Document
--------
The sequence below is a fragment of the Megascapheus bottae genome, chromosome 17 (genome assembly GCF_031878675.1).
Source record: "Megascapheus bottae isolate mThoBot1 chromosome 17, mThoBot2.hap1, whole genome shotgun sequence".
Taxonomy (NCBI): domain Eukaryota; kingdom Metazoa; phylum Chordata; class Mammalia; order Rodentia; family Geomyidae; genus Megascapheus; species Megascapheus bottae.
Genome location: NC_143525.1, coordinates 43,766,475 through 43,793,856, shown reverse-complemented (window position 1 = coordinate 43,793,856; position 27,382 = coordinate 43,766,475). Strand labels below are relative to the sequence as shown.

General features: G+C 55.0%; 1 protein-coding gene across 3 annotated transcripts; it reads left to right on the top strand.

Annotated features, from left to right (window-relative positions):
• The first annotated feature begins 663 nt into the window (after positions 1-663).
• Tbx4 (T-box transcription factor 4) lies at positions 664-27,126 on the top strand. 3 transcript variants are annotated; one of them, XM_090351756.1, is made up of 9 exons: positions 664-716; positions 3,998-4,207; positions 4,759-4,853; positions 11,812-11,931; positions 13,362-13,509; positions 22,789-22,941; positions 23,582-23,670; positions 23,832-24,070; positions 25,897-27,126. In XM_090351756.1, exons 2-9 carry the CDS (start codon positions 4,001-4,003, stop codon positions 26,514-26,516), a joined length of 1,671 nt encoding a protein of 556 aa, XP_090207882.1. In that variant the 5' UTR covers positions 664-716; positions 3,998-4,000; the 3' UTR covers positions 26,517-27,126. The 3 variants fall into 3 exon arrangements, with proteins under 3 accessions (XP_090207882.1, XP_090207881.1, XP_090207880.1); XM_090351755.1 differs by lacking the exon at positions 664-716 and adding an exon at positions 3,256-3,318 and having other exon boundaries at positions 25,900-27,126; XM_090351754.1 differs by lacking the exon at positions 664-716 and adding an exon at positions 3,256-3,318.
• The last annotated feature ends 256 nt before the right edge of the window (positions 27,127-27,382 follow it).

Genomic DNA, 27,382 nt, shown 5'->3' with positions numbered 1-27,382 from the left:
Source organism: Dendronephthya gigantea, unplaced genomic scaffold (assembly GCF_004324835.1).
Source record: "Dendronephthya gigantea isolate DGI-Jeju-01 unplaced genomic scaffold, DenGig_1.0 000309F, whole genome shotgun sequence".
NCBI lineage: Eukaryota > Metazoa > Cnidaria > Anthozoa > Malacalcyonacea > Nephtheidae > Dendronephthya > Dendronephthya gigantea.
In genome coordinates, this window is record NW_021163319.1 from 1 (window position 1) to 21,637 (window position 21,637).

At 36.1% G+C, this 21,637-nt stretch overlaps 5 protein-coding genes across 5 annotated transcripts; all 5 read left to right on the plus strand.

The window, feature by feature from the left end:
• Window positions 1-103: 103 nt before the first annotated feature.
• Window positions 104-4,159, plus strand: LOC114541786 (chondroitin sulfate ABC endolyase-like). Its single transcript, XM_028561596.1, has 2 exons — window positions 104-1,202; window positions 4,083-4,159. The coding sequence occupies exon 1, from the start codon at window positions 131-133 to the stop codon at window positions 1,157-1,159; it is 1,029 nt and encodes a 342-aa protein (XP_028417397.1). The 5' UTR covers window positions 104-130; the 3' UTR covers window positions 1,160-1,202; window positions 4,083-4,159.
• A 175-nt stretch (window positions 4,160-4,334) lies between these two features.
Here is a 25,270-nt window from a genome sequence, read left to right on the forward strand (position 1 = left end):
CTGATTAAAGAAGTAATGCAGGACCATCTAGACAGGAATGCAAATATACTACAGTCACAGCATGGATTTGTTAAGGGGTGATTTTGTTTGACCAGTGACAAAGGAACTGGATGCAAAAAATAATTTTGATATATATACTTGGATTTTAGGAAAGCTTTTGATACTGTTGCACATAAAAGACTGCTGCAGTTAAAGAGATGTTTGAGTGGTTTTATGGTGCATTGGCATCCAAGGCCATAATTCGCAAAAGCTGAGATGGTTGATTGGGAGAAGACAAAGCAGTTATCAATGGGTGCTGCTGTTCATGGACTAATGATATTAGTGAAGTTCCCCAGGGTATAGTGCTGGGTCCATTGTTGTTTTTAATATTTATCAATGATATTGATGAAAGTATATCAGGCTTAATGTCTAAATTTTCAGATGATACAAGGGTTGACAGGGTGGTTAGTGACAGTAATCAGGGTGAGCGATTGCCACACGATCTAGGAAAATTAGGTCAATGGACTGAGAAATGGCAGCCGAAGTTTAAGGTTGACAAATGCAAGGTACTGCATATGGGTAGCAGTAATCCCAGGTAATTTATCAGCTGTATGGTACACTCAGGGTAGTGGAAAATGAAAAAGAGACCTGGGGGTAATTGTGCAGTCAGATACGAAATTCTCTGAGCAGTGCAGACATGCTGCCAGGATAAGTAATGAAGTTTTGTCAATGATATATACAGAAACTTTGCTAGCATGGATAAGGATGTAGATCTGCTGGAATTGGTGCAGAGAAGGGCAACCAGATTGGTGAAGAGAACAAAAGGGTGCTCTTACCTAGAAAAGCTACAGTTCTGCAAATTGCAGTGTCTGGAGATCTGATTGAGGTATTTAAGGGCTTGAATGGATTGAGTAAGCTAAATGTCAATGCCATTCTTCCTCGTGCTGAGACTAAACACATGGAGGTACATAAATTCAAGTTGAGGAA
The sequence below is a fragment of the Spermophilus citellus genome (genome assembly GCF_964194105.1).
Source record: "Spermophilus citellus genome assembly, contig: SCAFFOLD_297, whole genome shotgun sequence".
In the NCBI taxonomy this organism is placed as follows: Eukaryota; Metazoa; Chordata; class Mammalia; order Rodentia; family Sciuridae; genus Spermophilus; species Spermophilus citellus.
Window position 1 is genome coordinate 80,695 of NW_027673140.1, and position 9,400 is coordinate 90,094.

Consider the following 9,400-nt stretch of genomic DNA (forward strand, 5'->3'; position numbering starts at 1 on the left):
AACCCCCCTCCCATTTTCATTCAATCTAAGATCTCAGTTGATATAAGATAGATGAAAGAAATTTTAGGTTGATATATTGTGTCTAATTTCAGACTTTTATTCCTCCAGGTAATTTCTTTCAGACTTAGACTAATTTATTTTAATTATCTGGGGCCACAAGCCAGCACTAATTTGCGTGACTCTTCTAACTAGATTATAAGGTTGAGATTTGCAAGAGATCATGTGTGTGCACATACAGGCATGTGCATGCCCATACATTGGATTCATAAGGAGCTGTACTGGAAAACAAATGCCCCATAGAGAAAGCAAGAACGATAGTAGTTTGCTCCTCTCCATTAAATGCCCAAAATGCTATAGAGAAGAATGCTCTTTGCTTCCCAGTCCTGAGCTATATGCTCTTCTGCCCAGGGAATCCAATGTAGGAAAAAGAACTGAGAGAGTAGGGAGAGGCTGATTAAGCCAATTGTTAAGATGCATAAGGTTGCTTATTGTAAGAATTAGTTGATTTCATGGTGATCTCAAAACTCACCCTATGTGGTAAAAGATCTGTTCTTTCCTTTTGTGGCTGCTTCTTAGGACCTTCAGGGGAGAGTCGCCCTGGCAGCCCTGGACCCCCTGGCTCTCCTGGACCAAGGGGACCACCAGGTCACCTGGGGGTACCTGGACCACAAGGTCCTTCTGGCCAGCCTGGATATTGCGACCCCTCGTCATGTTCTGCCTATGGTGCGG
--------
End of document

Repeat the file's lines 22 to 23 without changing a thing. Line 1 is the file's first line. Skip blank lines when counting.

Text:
The sequence below is a fragment of the Spermophilus citellus genome (genome assembly GCF_964194105.1).
Source record: "Spermophilus citellus genome assembly, contig: SCAFFOLD_297, whole genome shotgun sequence".